Doors Behind Doors: Secondary Emotions

Emotions come from the Latin term ‘emovere,’ meaning movement. The word captures human experience- a combination of energy and motion, an expression of how life is constantly in flow.

Emotions have evolved to sustain us. Positive emotions are meant to reinforce an experience as enjoyable, so that we seek it out again. They activate the reward systems within the brain which makes us feel loved and safe. Negative emotions warn us of potentially dangerous situations and raise our survival instincts, so that we become alert and seek safety.

Secondary emotions are emotional reactions we have to other emotions.
For example, a person may feel ashamed as a result of becoming anxious or fearful. At times, I say to clients, you are feeling anxious about even being anxious. Sometimes, people feel angry when they feel a sense of loss and abandonment. In this case, loss/sadness would be the primary emotion while rage would be the secondary emotion.

What was the belief about emotions in your family?
Was it acceptable for you to feel vulnerable?
Do you become angry when you actually feel hurt inside?

Secondary emotions arise from the personal beliefs we have internalized about experiencing and expressing feelings. They come from a complex developmental foundation of family and cultural expectations, views about vulnerability and disclosure, boundaries and privacy issues. For example, people may believe that being anxious or sad is a sign of weakness, or says something negative about them as people. Others say that they have so much to be grateful for, they are not ‘allowed’ to be upset. It’s not uncommon for clients to say that distress is verboten, especially for boys and men. Therefore, when strong emotions are experienced, thoughts may come up which trigger secondary emotions, such as shame, guilt, anger, denial, minimization, and anxiety.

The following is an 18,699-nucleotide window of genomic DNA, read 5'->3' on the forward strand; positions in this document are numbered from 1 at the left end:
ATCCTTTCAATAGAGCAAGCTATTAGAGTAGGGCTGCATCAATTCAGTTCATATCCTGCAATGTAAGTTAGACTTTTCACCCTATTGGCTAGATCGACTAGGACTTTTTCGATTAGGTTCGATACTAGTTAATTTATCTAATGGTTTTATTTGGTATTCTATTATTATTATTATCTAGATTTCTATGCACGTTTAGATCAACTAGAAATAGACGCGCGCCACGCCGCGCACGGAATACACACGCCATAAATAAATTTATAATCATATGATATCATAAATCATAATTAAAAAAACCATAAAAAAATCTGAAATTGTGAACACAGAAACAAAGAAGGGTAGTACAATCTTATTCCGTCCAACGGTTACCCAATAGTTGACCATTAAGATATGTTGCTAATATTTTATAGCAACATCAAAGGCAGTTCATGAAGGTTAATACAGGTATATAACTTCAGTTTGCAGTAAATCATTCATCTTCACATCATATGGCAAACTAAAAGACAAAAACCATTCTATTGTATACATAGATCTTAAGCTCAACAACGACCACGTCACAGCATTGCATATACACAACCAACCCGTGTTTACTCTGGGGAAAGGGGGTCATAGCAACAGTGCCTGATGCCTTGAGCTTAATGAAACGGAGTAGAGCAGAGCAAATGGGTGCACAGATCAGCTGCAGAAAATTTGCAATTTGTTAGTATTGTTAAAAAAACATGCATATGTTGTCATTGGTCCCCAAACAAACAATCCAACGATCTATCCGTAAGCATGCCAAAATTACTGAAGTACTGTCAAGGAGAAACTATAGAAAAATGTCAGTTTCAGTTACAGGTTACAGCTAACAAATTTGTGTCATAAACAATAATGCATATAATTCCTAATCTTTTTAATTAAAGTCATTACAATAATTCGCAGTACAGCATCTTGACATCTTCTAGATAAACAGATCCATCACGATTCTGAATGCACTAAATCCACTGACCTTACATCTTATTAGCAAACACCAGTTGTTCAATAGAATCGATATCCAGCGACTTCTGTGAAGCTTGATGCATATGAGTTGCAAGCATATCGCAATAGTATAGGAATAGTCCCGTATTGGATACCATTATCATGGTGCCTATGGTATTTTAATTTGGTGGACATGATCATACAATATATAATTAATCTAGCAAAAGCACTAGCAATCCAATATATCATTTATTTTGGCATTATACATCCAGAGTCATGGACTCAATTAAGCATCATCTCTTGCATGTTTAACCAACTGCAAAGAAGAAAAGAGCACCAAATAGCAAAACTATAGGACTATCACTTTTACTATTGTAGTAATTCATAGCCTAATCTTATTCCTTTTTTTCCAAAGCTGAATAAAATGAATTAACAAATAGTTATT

These beliefs also set up how we relate to our own emotions. Over time, the emotional reaction to the primary/initial emotion becomes so automatic, we are not even aware of our authentic emotions anymore. Subsequently, we can no longer connect to what we actually need. We may get more and more caught up in the secondary emotion, which does not get us any closer to what we actually need to be addressed. Because of repeated discouraging experiences, we come to the conclusion that strong emotions lead to bad things, are a threat, and should be gotten rid of, or suppressed. The more we engage in strategies to rid ourselves of emotions, the more things feel off kilter, until it feels like painful emotions are just something to be rid of, like taking out the trash.

In a stable therapeutic or intimate relationship, there can be a safe, consensual experience of being able to experience strong emotions, including anger, frustration, grief, and disappointment, without feeling that there will be permanent negative consequences or abandonment. We need safety to metabolize primary emotions, or we will always be knocking at the “outer door”.

Embolden Psychology
Embolden

Embolden offers the ADOS-2, the gold standard assessment for kids on the spectrum.

Combined with psychoeducational testing, it helps provide comprehensive information and recommendations to help children and teens six and up.

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